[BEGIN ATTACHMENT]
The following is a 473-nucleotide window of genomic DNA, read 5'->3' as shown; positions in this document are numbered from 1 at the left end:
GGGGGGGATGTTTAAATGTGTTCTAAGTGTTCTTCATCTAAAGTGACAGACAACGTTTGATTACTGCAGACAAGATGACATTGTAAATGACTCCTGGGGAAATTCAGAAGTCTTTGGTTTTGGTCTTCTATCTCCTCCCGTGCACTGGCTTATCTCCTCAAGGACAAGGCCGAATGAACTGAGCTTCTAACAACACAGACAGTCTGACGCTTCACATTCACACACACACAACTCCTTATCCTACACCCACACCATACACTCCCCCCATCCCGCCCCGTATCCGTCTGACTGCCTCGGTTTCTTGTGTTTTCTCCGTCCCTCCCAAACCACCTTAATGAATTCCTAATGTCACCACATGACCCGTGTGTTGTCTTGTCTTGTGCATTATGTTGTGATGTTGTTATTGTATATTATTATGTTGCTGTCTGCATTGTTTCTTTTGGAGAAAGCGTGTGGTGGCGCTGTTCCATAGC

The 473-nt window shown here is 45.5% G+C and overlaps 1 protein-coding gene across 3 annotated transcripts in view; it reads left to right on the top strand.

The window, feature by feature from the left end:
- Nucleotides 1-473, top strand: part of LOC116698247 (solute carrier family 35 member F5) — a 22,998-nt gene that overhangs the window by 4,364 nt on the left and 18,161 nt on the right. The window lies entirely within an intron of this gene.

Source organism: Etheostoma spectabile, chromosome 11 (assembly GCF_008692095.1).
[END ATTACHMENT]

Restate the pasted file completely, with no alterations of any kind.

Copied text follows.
The following is a 473-nucleotide window of genomic DNA, read 5'->3' as shown; positions in this document are numbered from 1 at the left end:
GGGGGGGATGTTTAAATGTGTTCTAAGTGTTCTTCATCTAAAGTGACAGACAACGTTTGATTACTGCAGACAAGATGACATTGTAAATGACTCCTGGGGAAATTCAGAAGTCTTTGGTTTTGGTCTTCTATCTCCTCCCGTGCACTGGCTTATCTCCTCAAGGACAAGGCCGAATGAACTGAGCTTCTAACAACACAGACAGTCTGACGCTTCACATTCACACACACACAACTCCTTATCCTACACCCACACCATACACTCCCCCCATCCCGCCCCGTATCCGTCTGACTGCCTCGGTTTCTTGTGTTTTCTCCGTCCCTCCCAAACCACCTTAATGAATTCCTAATGTCACCACATGACCCGTGTGTTGTCTTGTCTTGTGCATTATGTTGTGATGTTGTTATTGTATATTATTATGTTGCTGTCTGCATTGTTTCTTTTGGAGAAAGCGTGTGGTGGCGCTGTTCCATAGC

The 473-nt window shown here is 45.5% G+C and overlaps 1 protein-coding gene across 3 annotated transcripts in view; it reads left to right on the top strand.

The window, feature by feature from the left end:
- Nucleotides 1-473, top strand: part of LOC116698247 (solute carrier family 35 member F5) — a 22,998-nt gene that overhangs the window by 4,364 nt on the left and 18,161 nt on the right. The window lies entirely within an intron of this gene.

Source organism: Etheostoma spectabile, chromosome 11 (assembly GCF_008692095.1).